Don’t you all want to stay and find out what Botis was trying to say? were the final words I heard as I rushed out of the theatre much later than expected. Well yes, I would love to find out exactly what Botis was trying to say but too many trains have gone by for me to stay for the post show talk. So, I will just have to come to my own conclusions. My only definite response: I think it was important.
Here are some of my thoughts on this exciting, loud, and rather uncomfortable performance. It might have been commenting on the sexualised nature of commercial music… possibly. Or, it might have been a satire on the self-indulgent and rather ridiculous style of some hip hop dance… less likely. Or, and I am pretty sure of this one, it was making a strong (and definitely moving) statement on the migrant crisis.
The performance starts with five naked backs writhing in glowing light, each muscle articulating itself out of the blackness. The hip hop roots of the movement are clear as the piece continues to build; however, this is a chaotic, frenetic sort of hip hop with each movement given an animalised and infantilised energy with a violence merging with a rather disturbing sense of child’s play. The satire of hip hop movements is more than a satire of the dance itself; it is a comment on the culture from which it springs. The solo by Chouaib Brik is impressive, combining the more traditional hip hop with the childlike theme.
The first half finishes with probably the most impressive fight scene in dance that I have ever seen. Jordan Douglas and Victoria Shulungu depict a Martial arts lesson with complete precision. Each movement is perfectly executed with speed, immediacy, and beauty. There is a flawless balance of intimacy and violence, a softness and a humour amongst the sharpness. The lights go down and we are subjected to one of those awkward moments where spot lights hit audience members, a deep voice over making mumbling but definitely personal comments about its victims. Then the lights go up on us all and we are left in silence looking around uncomfortably to see who is brave enough to start clapping.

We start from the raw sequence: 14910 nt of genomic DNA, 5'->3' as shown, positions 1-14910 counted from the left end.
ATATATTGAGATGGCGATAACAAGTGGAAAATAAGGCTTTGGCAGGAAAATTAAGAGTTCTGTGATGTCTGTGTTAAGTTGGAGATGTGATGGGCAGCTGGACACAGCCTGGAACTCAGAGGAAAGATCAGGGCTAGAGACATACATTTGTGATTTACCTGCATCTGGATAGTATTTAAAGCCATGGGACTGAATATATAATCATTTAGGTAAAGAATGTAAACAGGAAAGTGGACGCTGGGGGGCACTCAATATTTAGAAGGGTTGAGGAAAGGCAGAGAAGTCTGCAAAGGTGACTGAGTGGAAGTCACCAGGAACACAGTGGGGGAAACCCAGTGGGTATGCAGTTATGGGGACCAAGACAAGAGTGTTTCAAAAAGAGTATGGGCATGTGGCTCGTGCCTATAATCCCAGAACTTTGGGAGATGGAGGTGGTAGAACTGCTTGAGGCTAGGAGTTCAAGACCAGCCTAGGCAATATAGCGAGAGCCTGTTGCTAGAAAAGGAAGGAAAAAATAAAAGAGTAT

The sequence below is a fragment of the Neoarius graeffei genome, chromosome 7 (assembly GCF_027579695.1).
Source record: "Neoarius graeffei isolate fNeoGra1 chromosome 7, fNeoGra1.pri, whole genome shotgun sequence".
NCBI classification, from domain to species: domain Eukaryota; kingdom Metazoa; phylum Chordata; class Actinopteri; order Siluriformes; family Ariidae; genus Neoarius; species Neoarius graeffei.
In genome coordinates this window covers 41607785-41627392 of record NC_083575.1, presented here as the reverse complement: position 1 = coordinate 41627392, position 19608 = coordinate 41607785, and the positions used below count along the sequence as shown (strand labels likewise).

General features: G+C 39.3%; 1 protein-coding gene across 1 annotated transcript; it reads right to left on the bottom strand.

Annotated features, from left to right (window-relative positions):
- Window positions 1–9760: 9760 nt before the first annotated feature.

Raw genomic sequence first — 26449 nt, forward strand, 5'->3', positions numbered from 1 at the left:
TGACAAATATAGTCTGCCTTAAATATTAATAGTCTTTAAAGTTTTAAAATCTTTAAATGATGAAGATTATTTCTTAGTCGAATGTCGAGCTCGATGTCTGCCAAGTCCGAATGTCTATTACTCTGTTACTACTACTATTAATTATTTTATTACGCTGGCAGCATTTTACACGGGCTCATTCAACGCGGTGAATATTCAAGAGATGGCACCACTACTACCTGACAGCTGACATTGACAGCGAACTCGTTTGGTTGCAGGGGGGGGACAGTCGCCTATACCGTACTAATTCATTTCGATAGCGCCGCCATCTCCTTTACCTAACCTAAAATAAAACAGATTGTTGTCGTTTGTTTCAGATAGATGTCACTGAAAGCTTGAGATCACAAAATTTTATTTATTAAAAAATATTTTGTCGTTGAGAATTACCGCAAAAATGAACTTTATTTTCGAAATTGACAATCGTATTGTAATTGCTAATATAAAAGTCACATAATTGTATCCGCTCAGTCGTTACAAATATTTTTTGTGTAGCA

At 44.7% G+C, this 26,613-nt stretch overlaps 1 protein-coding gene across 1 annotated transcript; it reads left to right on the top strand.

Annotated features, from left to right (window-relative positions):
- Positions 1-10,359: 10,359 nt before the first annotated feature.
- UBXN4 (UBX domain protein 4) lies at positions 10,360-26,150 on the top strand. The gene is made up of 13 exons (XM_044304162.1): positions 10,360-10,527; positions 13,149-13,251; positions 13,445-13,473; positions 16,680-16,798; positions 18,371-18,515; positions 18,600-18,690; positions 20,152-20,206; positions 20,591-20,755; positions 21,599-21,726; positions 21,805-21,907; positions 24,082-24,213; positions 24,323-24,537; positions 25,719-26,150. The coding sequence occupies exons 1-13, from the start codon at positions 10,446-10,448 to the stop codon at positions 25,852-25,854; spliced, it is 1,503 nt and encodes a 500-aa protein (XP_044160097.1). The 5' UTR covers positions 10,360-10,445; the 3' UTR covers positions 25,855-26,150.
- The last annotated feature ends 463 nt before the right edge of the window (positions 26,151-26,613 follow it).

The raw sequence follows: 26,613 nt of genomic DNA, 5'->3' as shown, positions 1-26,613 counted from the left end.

The second half is a complete contrast to the first, starting with an enjoyable DJ and voice performance from Mikey J. It is a shame that this impressive interlude takes so long to set up; no one really wants a 40 minute interval. The atmosphere changes as the dancers emerge, laughing and joking, out of the much emptier auditorium (a substantial number of people seemed to have dashed off in the interval). They burst on to the stage in a now humanised version of the beings in the first half. This is a highly politicized section of the evening with political rants against Cameron and Miliband types as well as an effective satire of the brutal, xenophobic, and racist white British who’s battle cry is ‘Who are ya’ as they beat up and intimidate foreigners. The dancers turn the likes of the English Defence League into a nightmare of yobbish ignorance fuelled by an uncaring government.
There are some powerful moments: as Jordan Douglas strips down in a farcical strip tease, we stop fast in our laughter when he calls out to us: ‘Why are you laughing? Did you get off a boat today? Didn’t think so.’ Suddenly his near nakedness shifts from comically sexy to heart wrenchingly vulnerable.
Botis Seva curates an exciting evening, offering us a range of experimental theatre experiences. He doesn’t offer any solutions to the questions he raises, or if he did, it was during the post-show talk… which I missed.